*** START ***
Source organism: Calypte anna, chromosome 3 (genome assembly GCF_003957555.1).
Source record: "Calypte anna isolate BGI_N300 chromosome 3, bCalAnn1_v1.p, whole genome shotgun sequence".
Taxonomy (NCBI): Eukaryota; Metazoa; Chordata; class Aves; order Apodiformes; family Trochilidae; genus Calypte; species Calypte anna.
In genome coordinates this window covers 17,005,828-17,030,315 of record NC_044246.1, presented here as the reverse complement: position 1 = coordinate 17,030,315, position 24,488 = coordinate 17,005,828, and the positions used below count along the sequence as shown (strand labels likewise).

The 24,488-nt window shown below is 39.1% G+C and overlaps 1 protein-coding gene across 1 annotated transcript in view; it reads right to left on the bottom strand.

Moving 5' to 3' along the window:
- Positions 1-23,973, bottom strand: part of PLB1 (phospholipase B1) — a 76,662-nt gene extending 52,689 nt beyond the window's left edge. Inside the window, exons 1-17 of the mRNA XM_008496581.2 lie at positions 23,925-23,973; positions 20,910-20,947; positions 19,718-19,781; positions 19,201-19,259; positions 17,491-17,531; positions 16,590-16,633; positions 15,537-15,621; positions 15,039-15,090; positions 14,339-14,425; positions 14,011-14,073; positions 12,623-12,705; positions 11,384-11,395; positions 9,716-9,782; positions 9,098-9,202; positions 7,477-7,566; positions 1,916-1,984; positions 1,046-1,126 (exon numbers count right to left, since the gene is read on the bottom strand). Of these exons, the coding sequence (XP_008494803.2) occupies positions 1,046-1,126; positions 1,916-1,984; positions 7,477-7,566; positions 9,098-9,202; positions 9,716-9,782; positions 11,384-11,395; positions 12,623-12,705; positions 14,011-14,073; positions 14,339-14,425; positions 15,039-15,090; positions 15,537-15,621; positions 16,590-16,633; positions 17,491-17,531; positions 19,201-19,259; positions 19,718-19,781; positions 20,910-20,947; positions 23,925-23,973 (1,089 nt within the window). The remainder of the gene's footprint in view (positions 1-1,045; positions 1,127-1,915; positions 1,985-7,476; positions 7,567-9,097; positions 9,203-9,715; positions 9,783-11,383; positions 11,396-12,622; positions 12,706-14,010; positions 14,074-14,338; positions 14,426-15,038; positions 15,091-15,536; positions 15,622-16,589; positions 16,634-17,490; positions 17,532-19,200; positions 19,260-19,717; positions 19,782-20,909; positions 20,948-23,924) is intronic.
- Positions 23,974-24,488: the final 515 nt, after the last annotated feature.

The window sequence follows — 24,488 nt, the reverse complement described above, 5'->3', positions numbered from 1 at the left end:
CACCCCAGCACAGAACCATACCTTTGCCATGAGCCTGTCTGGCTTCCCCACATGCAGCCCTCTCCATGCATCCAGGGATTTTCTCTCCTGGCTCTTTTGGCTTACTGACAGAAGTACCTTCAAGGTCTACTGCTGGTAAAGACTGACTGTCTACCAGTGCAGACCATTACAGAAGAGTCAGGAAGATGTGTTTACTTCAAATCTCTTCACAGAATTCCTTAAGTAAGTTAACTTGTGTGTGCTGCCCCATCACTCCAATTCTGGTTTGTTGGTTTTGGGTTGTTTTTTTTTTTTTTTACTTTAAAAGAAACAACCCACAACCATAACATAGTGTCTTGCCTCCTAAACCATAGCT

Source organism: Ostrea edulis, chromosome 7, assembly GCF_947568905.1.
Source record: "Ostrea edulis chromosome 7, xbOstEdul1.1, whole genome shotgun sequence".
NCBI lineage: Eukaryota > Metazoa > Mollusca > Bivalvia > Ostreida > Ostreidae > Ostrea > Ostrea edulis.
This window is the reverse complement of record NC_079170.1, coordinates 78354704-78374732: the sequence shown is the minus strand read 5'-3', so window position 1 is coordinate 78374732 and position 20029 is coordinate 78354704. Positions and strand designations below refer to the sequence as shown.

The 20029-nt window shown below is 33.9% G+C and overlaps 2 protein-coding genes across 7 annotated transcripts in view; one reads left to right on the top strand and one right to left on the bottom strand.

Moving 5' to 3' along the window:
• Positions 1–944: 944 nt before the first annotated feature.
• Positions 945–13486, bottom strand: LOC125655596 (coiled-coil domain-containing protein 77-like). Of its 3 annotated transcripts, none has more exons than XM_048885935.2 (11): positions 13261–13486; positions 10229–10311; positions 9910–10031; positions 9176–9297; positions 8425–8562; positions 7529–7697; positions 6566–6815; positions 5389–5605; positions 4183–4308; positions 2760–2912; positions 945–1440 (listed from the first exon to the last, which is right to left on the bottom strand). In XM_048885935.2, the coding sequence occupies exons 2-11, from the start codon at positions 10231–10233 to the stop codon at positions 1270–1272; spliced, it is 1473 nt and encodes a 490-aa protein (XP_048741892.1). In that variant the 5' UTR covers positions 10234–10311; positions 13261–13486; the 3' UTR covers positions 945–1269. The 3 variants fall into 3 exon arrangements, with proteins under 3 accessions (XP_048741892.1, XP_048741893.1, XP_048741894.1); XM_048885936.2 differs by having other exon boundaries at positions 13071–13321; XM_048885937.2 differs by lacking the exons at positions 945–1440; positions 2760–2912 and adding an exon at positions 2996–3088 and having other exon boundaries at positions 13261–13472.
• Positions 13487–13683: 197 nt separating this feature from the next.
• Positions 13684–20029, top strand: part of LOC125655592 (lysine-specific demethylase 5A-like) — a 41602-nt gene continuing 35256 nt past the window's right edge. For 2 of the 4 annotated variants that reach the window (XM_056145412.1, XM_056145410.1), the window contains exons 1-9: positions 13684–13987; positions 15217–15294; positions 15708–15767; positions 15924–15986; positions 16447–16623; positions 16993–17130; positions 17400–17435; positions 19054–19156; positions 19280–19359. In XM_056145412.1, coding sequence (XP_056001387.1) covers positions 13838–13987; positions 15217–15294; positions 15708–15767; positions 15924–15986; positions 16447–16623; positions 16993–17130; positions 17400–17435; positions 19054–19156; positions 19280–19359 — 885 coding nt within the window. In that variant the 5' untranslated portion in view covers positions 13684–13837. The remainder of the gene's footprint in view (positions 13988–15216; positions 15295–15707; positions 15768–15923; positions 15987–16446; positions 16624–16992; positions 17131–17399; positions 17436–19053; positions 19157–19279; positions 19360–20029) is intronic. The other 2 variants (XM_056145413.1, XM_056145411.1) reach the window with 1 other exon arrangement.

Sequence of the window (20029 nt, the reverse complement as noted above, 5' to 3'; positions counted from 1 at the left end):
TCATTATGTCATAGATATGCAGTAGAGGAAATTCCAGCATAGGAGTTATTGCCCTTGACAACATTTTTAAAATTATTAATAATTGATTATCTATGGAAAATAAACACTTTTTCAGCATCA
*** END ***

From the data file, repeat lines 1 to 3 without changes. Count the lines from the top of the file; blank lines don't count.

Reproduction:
Source organism: Calypte anna, chromosome 3 (genome assembly GCF_003957555.1).
Source record: "Calypte anna isolate BGI_N300 chromosome 3, bCalAnn1_v1.p, whole genome shotgun sequence".
Taxonomy (NCBI): Eukaryota; Metazoa; Chordata; class Aves; order Apodiformes; family Trochilidae; genus Calypte; species Calypte anna.